Resort Looks To Boot Legal Drug Out Of Shops

OCEAN CITY – From the mountains of Mexico to the Boardwalk shops of Ocean City, salvia divinorum has taken hold, promising everything from visions and divine intervention to a few minutes of fun. While opinions and the ultimate effects of the legal drug remain debatable, resort officials remained clear on their position last Thursday; ban salvia in Ocean City.

Salvia divinorum, which literally means diviner’s sage and is also known as ska pastora, diviner’s mint, Sally-D and Lady Salvia, has existed for centuries, but only recently came to the forefront in Ocean City. Found in numerous stores up and down the Boardwalk, town officials hope to ban the sale of the legal drug by summer’s end, in hopes of curbing its ever-growing popularity.

At a Police Commission meeting last week, Captain Robert Bokinsky presented an overview of the plant that he deemed, “OC’s legal hallucinogen”.

“We’re not talking about the garden variety – that’s not what we’re dealing with,” he said.

Salvia is a member of the sage and mint families and is a naturally occurring plant, however it is the leaves that possess the active ingredient that cause hallucinations. Scientists have declared Salvniorin A to hold the mind-altering power, which is found within the leaves of the plant.

Salvia, endemic to Oaxaco, Mexico, was originally used by Mazatec Indians to heal, see the future and evoke visions. While the drug has been around for centuries, it has only gained popularity in the United States in the past 10 to 20 years, exploding most recently through its availability on the Internet.

Salvia is typically smoked or chewed, with effects coming on quickly, within 20 seconds to five minutes and lasting briefly, from five minutes to 25 minutes. Some speculate that the more you use, the longer hallucinations last.

Personal experiences vary dramatically, making effects of the drug difficult to pinpoint. Bokinsky presented the commission with a youtube video of a college-age man experimenting with salvia. Needless to say, the experience was intense.

“You’ll see things that just don’t make sense. Once this thing takes a hold of your mind, it takes you where it takes you,” said Bokinsky.

Reviews among users vary however, with some claiming long-term clarity and dreams, others describing horrifying hallucinations and others chalking the experience up to a minor drug trip.

Online bloggers on salvia.net described the effects in a variety of ways as well. Comments included:

“All in all, it was an amazing experience for me, unlike anything I have ever experienced in my entire life.”

“I am thankful to the spirit of the salvia plant for sharing in her bizarre wisdom and reminding me of the sanctity of life.”

“Heehee, funny, huh? The most terrifying experience in my life, and I was ready to do it again!”

Some of the effects include loss of physical coordination, visual alterations or visions, experiencing multiple realities, sense of profound understanding, sense of total confusion or madness, sense of flying, floating, twisting, or turning,  and a sense of becoming inanimate objects. A “sitter” is advised when using salvia, to monitor one’s actions.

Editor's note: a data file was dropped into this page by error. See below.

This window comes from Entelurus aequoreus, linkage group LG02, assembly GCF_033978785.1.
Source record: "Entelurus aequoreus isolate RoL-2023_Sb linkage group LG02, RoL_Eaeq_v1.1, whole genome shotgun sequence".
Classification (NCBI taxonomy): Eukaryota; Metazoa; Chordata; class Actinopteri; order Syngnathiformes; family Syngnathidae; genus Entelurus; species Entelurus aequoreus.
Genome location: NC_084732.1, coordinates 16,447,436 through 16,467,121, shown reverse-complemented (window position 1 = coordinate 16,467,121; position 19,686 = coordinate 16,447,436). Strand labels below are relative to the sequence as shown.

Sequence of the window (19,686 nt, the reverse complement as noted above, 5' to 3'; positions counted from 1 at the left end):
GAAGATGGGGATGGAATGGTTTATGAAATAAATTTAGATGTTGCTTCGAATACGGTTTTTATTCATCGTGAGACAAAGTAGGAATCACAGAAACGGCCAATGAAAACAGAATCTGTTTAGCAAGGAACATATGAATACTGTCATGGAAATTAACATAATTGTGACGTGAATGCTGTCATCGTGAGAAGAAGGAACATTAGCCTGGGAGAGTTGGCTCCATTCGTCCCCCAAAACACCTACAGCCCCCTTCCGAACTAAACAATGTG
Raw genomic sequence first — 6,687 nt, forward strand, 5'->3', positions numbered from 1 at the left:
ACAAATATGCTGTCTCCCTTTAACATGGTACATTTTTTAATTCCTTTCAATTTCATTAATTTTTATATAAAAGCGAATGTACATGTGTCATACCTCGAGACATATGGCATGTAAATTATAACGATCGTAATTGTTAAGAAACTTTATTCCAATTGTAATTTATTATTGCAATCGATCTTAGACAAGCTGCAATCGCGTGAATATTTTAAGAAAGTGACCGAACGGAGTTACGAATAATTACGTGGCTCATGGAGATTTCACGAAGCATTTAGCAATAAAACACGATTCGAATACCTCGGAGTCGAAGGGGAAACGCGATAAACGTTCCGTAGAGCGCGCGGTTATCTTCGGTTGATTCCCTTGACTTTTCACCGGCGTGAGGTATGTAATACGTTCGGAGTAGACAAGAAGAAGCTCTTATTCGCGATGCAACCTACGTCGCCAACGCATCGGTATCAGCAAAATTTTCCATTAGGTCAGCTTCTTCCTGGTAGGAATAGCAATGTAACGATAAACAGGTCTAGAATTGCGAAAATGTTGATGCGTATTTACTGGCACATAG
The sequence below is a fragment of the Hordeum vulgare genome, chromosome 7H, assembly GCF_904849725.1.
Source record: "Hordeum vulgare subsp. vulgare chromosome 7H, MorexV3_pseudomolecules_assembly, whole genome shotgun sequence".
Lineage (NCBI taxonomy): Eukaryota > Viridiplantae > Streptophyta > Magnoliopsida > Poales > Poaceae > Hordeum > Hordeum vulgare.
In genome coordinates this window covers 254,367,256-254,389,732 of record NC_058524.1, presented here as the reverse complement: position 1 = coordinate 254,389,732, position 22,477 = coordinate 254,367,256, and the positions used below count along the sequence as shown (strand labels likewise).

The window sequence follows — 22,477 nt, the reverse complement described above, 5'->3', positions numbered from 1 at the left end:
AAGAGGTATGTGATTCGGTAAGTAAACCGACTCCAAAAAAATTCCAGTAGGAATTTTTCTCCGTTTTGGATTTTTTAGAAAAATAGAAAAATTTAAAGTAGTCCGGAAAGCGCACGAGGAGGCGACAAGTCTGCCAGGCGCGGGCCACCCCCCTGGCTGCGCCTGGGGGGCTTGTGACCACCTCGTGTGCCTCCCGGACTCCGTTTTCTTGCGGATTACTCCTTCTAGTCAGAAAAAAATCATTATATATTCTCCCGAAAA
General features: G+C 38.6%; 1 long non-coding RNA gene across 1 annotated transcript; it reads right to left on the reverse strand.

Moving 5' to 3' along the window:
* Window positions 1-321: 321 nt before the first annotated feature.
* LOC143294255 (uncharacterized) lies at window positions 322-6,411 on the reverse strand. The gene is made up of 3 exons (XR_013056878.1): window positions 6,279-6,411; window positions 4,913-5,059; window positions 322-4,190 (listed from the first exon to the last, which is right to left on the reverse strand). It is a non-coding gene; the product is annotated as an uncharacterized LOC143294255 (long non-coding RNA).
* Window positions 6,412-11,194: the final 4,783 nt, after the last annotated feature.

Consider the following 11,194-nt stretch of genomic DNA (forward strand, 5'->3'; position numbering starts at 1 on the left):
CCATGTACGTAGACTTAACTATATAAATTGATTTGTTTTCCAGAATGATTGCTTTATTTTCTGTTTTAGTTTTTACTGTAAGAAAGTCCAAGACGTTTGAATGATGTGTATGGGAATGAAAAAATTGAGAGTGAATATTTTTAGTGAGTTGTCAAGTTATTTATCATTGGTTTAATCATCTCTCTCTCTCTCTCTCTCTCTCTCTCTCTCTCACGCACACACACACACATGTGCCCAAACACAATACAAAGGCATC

To date, no concrete studies regarding the long-term effects or addictive nature of salvia have been presented, making it difficult to justify banning the drug.

One recorded death occurred in Delaware when a 17-year-old committed suicide. However, defenders of salvia would argue it is difficult to pinpoint salivia as the cause of death.

With salivia deemed as a strong hallucinigen, there is naturally a concern for driving while using, said Bokinsky. While the effects are short-lived, driving could pose a serious threat. Likewise, it would be difficult to prove salvia as the cause if an accident did occur, said Bokinsky explaining, “by the time the police officer gets there and talks to the person, they’re probably not going to be in the throws of a full-blown trip.”

Currently, salvia can be found along the length of  Ocean City’s Boardwalk, with neon signs flashing, “salivia!” in many store windows.

To date, 20 states and eight countries have banned salvia in some form. Australia banned the drug in 2002, while Italy made the sale and possession of salvia illegal in 2005, to name a few. In June, Florida passed the “hallucinigenic herb law”, putting salvia in the same class as controlled substances marijuana and LSD. In Maine, salvia is regulated the same way as tobacco, legal only for those 18 and older. More locally, Delaware banned salvia in 2006.

According to Bokinsky, the Maryland Attorney General is seeking means to ban salvia in Maryland, with legislation to be presented at the 2009 general session. However, even if legislation passes, the earliest the law could come to fruition would be July 2009, said Bokinsky.

The Drug Enforcement Agency is also looking into salvia, initiating an eight-factor analysis of the drug to make it a Schedule I substance, however that too could be a lengthy process, one that could take several years.

Bokinsky explained that four municipalities have already banned the sale or possession of salvia or limited its availability to minors, a route Ocean City also could take at the direction of the Mayor and City Council.

“I couldn’t imagine someone driving on this stuff,” said Council member Lloyd Martin, agreeing with the police department’s suggestion to ban the sale of salvia.

Council member Jay Hancock questioned the local effects of the drug.

“We’re getting complaints from parents, from citizens,” said Police Chief Bernadette DiPino.

OCPD Lieutenant Scott Kirkpatrick noted a few salvia-related incidents police have encountered on the Boardwalk.

The commission agreed to take the matter to the council level for concurrence on drafting legislation regarding salvia in the resort.

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